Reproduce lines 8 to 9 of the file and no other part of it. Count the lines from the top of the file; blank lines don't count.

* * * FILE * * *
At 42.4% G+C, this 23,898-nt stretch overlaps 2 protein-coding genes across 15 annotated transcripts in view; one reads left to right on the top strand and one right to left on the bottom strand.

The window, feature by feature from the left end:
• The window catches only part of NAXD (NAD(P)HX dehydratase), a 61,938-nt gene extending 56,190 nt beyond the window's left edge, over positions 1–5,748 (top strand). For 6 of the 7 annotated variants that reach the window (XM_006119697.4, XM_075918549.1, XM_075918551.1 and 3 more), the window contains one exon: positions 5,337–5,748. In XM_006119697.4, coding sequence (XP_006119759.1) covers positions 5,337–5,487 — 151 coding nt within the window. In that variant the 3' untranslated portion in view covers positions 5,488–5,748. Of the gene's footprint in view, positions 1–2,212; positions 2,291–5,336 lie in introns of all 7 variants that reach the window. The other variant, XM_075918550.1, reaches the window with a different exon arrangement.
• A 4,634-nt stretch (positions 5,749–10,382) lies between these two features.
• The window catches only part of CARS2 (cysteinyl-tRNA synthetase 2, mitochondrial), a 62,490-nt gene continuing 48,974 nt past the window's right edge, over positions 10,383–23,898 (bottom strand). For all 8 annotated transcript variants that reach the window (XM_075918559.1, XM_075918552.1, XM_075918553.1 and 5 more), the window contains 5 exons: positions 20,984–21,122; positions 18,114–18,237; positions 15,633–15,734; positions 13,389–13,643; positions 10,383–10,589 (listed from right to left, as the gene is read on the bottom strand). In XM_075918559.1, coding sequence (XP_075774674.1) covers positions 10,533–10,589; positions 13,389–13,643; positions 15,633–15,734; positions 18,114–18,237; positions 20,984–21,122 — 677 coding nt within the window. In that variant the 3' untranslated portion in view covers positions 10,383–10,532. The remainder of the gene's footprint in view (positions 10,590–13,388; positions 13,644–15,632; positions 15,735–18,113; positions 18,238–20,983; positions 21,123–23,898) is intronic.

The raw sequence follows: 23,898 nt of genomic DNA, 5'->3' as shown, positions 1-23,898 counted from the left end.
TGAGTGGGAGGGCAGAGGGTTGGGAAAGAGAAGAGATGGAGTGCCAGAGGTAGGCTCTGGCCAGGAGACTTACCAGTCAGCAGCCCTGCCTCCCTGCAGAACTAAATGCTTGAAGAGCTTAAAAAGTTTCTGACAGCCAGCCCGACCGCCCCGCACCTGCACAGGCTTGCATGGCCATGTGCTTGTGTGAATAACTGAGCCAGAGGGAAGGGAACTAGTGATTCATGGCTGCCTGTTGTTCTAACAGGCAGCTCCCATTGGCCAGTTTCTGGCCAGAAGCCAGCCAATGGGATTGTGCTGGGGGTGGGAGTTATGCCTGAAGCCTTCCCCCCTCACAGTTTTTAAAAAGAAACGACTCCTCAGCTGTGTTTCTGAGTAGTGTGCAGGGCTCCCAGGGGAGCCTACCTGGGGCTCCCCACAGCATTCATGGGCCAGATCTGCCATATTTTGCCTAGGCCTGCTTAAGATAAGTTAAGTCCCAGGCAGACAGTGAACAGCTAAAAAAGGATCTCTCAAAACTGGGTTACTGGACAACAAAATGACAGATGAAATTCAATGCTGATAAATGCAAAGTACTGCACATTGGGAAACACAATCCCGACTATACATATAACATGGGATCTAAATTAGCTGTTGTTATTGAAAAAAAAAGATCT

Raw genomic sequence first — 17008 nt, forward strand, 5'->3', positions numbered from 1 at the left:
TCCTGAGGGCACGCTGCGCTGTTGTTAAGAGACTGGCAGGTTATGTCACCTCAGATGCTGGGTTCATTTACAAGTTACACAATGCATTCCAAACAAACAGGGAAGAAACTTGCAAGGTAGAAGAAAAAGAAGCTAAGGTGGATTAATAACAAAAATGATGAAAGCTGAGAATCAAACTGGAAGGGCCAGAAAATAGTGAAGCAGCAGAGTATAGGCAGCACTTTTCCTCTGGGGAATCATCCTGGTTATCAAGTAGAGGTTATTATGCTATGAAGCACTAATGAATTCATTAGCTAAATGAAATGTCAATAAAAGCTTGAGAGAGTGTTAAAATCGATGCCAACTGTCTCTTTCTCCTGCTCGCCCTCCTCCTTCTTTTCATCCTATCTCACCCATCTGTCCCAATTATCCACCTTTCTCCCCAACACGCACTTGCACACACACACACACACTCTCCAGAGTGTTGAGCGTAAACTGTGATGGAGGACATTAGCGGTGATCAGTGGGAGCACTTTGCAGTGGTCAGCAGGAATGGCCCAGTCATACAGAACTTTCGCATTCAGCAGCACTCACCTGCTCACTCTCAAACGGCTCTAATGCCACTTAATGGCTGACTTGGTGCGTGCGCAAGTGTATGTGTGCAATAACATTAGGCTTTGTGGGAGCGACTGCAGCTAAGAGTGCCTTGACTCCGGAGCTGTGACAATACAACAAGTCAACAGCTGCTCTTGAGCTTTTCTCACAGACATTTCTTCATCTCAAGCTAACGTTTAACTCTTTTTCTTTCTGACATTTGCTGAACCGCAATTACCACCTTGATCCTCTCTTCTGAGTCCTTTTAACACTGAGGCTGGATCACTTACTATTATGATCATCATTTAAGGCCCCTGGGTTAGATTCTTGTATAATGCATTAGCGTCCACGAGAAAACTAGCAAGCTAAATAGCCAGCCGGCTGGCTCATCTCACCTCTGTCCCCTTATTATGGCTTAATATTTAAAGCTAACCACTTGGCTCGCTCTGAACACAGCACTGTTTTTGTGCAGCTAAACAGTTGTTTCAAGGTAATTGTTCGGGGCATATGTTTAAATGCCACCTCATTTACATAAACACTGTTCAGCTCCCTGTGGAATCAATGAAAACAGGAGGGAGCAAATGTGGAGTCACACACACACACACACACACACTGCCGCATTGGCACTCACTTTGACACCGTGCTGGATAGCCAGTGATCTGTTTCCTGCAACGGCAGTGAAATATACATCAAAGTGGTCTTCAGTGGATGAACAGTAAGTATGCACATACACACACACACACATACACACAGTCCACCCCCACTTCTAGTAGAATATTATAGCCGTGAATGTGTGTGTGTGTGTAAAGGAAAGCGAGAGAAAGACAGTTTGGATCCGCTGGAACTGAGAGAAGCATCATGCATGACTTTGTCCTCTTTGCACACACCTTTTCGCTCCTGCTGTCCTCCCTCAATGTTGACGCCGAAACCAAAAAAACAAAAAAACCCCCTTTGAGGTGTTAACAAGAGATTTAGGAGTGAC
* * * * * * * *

Raw genomic sequence first — 17008 nt, forward strand, 5'->3', positions numbered from 1 at the left:
TCCTGAGGGCACGCTGCGCTGTTGTTAAGAGACTGGCAGGTTATGTCACCTCAGATGCTGGGTTCATTTACAAGTTACACAATGCATTCCAAACAAACAGGGAAGAAACTTGCAAGGTAGAAGAAAAAGAAGCTAAGGTGGATTAATAACAAAAATGATGAAAGCTGAGAATCAAACTGGAAGGGCCAGAAAATAGTGAAGCAGCAGAGTATAGGCAGCACTTTTCCTCTGGGGAATCATCCTGGTTATCAAGTAGAGGTTATTATGCTATGAAGCACTAATGAATTCATTAGCTAAATGAAATGTCAATAAAAGCTTGAGAGAGTGTTAAAATCGATGCCAACTGTCTCTTTCTCCTGCTCGCCCTCCTCCTTCTTTTCATCCTATCTCACCCATCTGTCCCAATTATCCACCTTTCTCCCCAACACGCACTTGCACACACACACACACACTCTCCAGAGTGTTGAGCGTAAACTGTGATGGAGGACATTAGCGGTGATCAGTGGGAGCACTTTGCAGTGGTCAGCAGGAATGGCCCAGTCATACAGAACTTTCGCATTCAGCAGCACTCACCTGCTCACTCTCAAACGGCTCTAATGCCACTTAATGGCTGACTTGGTGCGTGCGCAAGTGTATGTGTGCAATAACATTAGGCTTTGTGGGAGCGACTGCAGCTAAGAGTGCCTTGACTCCGGAGCTGTGACAATACAACAAGTCAACAGCTGCTCTTGAGCTTTTCTCACAGACATTTCTTCATCTCAAGCTAACGTTTAACTCTTTTTCTTTCTGACATTTGCTGAACCGCAATTACCACCTTGATCCTCTCTTCTGAGTCCTTTTAACACTGAGGCTGGATCACTTACTATTATGATCATCATTTAAGGCCCCTGGGTTAGATTCTTGTATAATGCATTAGCGTCCACGAGAAAACTAGCAAGCTAAATAGCCAGCCGGCTGGCTCATCTCACCTCTGTCCCCTTATTATGGCTTAATATTTAAAGCTAACCACTTGGCTCGCTCTGAACACAGCACTGTTTTTGTGCAGCTAAACAGTTGTTTCAAGGTAATTGTTCGGGGCATATGTTTAAATGCCACCTCATTTACATAAACACTGTTCAGCTCCCTGTGGAATCAATGAAAACAGGAGGGAGCAAATGTGGAGTCACACACACACACACACACACACTGCCGCATTGGCACTCACTTTGACACCGTGCTGGATAGCCAGTGATCTGTTTCCTGCAACGGCAGTGAAATATACATCAAAGTGGTCTTCAGTGGATGAACAGTAAGTATGCACATACACACACACACACATACACACAGTCCACCCCCACTTCTAGTAGAATATTATAGCCGTGAATGTGTGTGTGTGTGTAAAGGAAAGCGAGAGAAAGACAGTTTGGATCCGCTGGAACTGAGAGAAGCATCATGCATGACTTTGTCCTCTTTGCACACACCTTTTCGCTCCTGCTGTCCTCCCTCAATGTTGACGCCGAAACCAAAAAAACAAAAAAACCCCCTTTGAGGTGTTAACAAGAGATTTAGGAGTGAC